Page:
Engler, Laffer, Kudlow on China Trade

By August 3, 2007Trade

Spirited, interesting exchange Thursday evening on CNBC among Larry Kudlow, Arthur Laffer and NAM President John Engler on China currency legislation. Video here.

Kudlow’s previous blog post on the topic: “China Bashing Baloney.”

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  • Stacy says:

    Over the past few years, the rising trade surplus means that the People’s Bank has been a continual net buyer, accumulating nearly $30 billion a month in official foreign reserves for a cumulative total of $1.2 trillion as of March 2007. This fact has led to criticism that China consciously set the yuan peg at a level that makes exports hypercompetitive and thus automatically generate enormous trade surpluses. But this doesn’t necessarily follow. Under a fixed exchange-rate regime, central banks essentially commit to live with what the market delivers to their doorstep, and in a technical sense the recent flood of dollars is simply what the market has brought to China.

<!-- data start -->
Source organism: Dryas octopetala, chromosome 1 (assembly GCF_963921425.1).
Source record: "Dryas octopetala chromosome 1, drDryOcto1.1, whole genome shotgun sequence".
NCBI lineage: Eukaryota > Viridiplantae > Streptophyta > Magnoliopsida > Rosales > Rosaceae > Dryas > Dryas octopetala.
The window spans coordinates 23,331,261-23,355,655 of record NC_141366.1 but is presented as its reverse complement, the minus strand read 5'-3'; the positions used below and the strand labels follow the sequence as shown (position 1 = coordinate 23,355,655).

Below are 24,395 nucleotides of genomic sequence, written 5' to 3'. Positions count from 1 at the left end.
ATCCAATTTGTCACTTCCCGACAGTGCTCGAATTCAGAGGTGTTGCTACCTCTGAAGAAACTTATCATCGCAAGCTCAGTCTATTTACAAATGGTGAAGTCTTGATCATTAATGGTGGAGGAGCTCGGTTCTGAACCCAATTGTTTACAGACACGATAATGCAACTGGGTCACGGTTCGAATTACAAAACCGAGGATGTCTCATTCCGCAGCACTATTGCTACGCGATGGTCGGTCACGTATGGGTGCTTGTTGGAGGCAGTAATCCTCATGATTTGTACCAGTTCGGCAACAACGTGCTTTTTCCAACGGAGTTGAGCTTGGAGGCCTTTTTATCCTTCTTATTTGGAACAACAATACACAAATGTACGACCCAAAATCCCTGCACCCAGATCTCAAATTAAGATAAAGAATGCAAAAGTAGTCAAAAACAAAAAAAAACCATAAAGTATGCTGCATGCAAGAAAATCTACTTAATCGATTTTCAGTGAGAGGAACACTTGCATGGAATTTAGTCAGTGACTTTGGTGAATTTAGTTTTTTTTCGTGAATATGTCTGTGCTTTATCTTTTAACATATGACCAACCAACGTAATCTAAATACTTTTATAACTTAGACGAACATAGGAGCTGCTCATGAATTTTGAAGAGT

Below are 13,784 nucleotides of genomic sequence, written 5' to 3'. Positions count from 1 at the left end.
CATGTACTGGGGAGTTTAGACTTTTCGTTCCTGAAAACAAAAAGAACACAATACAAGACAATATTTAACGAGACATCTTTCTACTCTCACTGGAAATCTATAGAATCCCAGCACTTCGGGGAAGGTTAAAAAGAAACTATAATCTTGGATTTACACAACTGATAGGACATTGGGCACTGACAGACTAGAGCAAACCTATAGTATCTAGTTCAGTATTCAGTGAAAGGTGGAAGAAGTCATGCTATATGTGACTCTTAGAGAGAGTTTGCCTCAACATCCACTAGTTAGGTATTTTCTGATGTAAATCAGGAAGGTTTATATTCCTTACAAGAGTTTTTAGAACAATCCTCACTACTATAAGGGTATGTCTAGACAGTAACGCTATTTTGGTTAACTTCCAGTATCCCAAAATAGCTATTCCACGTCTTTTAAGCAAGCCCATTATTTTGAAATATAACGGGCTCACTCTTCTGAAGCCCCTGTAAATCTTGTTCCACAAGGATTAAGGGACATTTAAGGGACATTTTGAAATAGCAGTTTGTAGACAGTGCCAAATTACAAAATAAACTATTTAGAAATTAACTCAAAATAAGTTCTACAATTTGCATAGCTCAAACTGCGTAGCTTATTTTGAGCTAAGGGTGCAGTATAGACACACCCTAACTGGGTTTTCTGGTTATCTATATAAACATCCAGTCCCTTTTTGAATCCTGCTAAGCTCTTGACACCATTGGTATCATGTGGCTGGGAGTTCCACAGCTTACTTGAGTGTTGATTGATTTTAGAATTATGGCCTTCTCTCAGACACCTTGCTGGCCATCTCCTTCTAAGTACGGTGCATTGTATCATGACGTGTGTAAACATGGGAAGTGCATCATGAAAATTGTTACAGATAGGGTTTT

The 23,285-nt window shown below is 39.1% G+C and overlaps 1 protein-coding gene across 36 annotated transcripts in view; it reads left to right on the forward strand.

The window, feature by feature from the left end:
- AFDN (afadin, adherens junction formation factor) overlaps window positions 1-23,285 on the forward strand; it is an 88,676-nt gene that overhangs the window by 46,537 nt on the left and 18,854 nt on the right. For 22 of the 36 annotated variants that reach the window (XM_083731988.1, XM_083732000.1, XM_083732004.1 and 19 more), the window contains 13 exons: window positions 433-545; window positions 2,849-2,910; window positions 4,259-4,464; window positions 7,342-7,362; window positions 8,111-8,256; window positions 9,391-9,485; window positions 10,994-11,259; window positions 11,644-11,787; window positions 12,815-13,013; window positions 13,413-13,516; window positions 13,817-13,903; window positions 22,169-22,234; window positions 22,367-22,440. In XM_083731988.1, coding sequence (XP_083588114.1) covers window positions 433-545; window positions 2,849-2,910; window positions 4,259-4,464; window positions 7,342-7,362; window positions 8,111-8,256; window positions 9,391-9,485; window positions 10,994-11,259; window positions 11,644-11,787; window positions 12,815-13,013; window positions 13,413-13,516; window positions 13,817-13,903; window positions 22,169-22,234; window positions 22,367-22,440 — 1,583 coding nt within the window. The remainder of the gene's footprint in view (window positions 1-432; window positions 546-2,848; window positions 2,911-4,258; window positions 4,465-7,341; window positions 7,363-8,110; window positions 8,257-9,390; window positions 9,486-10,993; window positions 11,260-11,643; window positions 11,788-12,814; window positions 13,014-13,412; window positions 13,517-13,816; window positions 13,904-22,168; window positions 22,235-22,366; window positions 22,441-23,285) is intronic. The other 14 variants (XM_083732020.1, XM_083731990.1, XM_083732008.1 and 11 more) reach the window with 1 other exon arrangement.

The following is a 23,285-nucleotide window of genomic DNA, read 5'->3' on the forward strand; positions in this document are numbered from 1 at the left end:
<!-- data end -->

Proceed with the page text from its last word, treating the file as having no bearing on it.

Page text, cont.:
In fact, when looking at policy intent it helps to keep two points firmly in mind. First, when the government first initiated the peg in 1997 it wasn’t to keep the yuan from rising. Rather, it was to keep the currency from collapsing. The end of the Chinese bubble in 1995-96 left the economy with a huge burden of bad debts at home and abroad: Profits were disappearing and real growth had probably slowed to low single-digit levels. Against this backdrop, the onset of the Asian financial crisis convinced many investors that the yuan would be the next domino to fall, and short-term capital began to flow out of the economy at an unprecedented pace. The authorities’ decision to institute a de facto peg against the dollar was explicitly billed as a commitment not to devalue the yuan. As late as 2003, when then Premier Zhu Rongji officially retired from government service, he considered holding the yuan peg to be one of his crowning achievements, and one of China’s biggest contributions to global stability.
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